Phenomenology Online

A Resource for Phenomenological Inquiry

Giving an Injection

 

Field, Peggy-Anne

 

What is it like to give an injection? What is it like to hurt another human being? What is it like to violate someone else’s body in this way? Here is a personal account of one registered nurse’s experience of giving an injection:

When I have to give an injection, I begin to feel quite anxious and I feel I want to delay the procedure for as long as possible … I think if I wait for a while my anxiety will lessen.

 

I have been the recipient of several injections and many of them have been quite painful, so as I set about giving an injection I wonder if when I insert the needle through the skin is it going to cause pain? As a nurse, I have been taught that one of my functions is to alleviate pain-not to cause it. It is my duty to give the injection, so I must do so.

 

I approach the bedside hoping I will get the procedure over with as little fuss as possible. On the way I rationalize that this injection will be of benefit to the patient and by the time I reach the bedside I feel and look (I hope) calm and confident … I tell myself this is just like throwing a dart.

 

If I have to get help because the patient is uncooperative I feel pretty rotten. I think that the patient will not consider me to be the best nurse on the unit.

 

The Injection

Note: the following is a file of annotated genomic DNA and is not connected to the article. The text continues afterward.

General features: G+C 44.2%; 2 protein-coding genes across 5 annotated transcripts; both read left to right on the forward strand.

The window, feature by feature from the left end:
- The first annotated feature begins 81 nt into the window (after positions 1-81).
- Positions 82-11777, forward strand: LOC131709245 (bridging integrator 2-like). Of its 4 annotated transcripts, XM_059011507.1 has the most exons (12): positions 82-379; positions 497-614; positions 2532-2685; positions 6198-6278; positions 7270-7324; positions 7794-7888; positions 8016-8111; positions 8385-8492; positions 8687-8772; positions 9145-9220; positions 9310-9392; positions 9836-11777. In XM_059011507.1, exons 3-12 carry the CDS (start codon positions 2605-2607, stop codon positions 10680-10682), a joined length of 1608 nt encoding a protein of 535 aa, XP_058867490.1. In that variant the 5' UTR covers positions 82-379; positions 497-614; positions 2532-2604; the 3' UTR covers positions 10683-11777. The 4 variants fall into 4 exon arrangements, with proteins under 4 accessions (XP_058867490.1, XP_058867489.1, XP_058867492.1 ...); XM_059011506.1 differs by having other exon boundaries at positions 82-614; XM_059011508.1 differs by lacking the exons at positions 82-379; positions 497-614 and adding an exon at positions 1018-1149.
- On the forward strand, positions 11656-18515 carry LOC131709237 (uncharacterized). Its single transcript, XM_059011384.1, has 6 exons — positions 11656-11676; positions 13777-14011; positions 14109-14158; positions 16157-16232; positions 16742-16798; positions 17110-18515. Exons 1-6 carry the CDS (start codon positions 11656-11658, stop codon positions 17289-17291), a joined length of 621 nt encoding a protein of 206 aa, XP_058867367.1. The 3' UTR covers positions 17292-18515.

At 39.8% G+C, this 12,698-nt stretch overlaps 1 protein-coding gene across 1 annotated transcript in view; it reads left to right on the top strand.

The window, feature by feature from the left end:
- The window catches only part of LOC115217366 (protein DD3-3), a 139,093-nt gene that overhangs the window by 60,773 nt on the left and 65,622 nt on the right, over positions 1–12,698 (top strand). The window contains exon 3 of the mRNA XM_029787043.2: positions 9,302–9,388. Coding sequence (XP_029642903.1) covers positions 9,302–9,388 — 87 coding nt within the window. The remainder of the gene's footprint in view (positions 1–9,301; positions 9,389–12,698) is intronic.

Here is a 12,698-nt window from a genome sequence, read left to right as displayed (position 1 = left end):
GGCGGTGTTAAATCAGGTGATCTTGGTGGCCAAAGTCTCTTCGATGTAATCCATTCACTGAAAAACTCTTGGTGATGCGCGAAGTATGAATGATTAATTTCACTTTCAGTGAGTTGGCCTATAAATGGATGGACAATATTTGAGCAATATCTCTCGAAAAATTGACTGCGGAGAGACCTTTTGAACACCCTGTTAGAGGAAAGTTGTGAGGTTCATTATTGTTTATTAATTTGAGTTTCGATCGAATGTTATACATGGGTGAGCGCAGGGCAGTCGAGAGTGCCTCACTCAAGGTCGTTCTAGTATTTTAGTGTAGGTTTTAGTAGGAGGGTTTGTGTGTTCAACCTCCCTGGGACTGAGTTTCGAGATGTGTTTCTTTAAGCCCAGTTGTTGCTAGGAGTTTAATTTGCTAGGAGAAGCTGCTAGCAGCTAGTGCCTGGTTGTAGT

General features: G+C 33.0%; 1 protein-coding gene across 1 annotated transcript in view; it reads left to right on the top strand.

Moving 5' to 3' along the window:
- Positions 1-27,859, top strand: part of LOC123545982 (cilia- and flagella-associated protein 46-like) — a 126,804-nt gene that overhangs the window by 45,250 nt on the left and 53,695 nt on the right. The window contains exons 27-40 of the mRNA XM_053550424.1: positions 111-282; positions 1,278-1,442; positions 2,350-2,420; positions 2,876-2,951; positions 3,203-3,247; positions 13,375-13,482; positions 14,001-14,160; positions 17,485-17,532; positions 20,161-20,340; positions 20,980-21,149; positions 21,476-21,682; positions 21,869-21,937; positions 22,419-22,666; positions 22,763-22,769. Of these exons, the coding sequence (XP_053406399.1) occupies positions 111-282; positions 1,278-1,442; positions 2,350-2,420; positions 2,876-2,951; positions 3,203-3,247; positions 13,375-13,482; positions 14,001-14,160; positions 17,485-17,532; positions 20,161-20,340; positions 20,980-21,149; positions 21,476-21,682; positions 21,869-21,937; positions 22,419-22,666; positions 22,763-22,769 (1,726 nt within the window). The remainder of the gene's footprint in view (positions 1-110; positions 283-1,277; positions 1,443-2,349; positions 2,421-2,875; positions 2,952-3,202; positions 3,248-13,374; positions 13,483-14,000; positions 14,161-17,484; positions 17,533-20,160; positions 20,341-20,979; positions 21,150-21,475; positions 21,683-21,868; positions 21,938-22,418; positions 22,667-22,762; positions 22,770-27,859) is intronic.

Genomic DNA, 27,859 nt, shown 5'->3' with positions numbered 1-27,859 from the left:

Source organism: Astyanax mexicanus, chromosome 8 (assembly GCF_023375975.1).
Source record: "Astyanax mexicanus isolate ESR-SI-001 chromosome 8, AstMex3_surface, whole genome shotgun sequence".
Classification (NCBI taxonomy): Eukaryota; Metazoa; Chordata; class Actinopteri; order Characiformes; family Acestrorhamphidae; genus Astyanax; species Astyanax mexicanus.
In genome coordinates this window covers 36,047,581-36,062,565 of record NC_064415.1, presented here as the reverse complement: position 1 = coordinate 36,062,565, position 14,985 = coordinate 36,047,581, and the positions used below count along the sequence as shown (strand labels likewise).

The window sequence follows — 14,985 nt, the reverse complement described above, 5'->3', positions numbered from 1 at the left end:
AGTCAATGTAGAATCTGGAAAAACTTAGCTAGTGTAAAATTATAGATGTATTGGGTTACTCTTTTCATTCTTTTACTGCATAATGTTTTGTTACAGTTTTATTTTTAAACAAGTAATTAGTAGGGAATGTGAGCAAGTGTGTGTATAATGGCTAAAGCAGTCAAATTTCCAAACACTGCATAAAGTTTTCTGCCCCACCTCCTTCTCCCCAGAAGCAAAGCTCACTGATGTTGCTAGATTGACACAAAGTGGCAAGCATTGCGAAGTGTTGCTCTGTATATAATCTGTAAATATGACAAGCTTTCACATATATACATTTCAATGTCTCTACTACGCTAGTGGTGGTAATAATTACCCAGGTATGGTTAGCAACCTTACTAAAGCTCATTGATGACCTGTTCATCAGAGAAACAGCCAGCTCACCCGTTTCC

What is an injection? On first sight, it is the act of giving medication by use of a syringe and needle. Whether the injection is into the skin surface, into the muscle, or into the vein, the body surface must be broken. The word “into” is the key to the act. To give an injection, I must intrude to break into the inner space of an “other.” The term “other” is used to describe those persons with whom one interacts, but who can be recognized as having an existence separate from that of oneself. The “other” can be a peer, a friend, a patient, a relative, depending on the situation in which the interaction occurs. The other normally has an observable boundary, the skin; everything beyond this is sanctum to the individual. In normal everyday life, we seldom think of the body of the person we meet beyond the exterior of the skin. In our culture we further extend our boundary by covering much of our skin surface with clothing. The skin serves to separate our public from our private self. Through the use of clothing, I can dress or undress myself for public life or for intimacy. In public, exposure of the skin to show a naked thigh or buttock may cause eelings of embarrassment; it violates the modesty of self or the modesty of another. How do we think of the body beyond the skin? How do we deal with the other, not as a naked or exposed person, but as a person whose body I have to break into? What makes it difficult for nurses to give an injection with the same ease as they exhibit when placing a thermometer in a patient’s mouth? In order to address the question of the deep meaning of giving an injection, we want to inquire into the language of injections, the nature of the giver, the gift, the receiver and the act of giving itself.